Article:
From Middle English herse, hers, herce, from Old French herce, from Medieval Latin hercia, from Latin herpicem, hirpex; ultimately from Oscan 𐌇𐌉𐌓𐌐𐌖𐌔 (hirpus, “wolf”), a reference to the teeth. The Oscan term is related to Latin hirsutus (“bristly, shaggy”). Doublet of hirsute.
hearse (plural hearses)
- A hind (female deer) in the second year of her age.
- A framework of wood or metal placed over the coffin or tomb of a deceased person, and covered with a pall; also, a temporary canopy bearing wax lights and set up in a church, under which the coffin was placed during the funeral ceremonies.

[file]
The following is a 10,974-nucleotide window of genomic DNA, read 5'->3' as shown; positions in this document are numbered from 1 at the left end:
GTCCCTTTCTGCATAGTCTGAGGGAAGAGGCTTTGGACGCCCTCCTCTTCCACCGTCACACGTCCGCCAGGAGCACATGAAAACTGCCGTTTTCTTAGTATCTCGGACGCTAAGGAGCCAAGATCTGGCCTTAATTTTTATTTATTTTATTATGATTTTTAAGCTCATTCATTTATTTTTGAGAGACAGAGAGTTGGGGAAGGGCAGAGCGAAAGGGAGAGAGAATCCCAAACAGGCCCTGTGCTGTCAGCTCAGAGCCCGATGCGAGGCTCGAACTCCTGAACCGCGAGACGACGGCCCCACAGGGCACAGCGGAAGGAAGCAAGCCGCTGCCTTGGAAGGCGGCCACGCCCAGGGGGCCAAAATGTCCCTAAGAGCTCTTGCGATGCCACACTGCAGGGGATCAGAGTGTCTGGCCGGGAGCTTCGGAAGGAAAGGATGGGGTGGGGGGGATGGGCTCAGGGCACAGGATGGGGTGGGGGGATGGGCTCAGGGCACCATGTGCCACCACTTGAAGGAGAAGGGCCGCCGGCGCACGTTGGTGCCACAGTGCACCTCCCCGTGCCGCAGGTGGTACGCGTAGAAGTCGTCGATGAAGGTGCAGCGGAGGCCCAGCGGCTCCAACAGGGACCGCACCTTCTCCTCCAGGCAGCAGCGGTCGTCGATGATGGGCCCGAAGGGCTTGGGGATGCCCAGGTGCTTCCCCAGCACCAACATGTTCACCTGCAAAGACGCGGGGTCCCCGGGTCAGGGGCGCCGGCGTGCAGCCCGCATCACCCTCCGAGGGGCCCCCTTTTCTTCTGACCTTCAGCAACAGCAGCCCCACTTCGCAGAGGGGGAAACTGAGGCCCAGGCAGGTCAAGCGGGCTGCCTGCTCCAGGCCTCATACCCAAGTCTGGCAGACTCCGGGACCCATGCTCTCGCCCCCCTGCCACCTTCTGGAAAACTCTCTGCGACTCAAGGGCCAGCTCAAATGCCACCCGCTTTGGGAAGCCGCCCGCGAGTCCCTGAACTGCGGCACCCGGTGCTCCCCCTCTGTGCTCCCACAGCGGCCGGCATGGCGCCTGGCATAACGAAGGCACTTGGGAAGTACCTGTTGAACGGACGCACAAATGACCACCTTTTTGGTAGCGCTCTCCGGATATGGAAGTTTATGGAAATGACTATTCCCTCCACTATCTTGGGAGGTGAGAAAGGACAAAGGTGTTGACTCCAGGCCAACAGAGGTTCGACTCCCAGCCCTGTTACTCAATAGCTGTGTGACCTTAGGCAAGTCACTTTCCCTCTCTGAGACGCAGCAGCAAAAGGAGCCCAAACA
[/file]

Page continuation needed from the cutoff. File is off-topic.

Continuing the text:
- A grave, coffin, tomb, or sepulchral monument.
- Ben Jonson
- underneath this marble hearse
- Beside the hearse a fruitful palm tree grows.
- who lies beneath this sculptured hearse
- Ben Jonson
- A bier or handbarrow for conveying the dead to the grave.
- Set down, set down your honourable load, / If honour may be shrouded in a hearse.
- A carriage or vehicle specially adapted or used for transporting a dead person to the place of funeral or to the grave.
- hearse in Webster’s Revised Unabridged Dictionary, G. & C. Merriam, 1913
- “hearse” in the Collins English Dictionary, Glasgow: HarperCollins Publishers.
- “hearse”, in OED Online , Oxford: Oxford University Press, launched 2000.
- (dated) To enclose in a hearse; to entomb.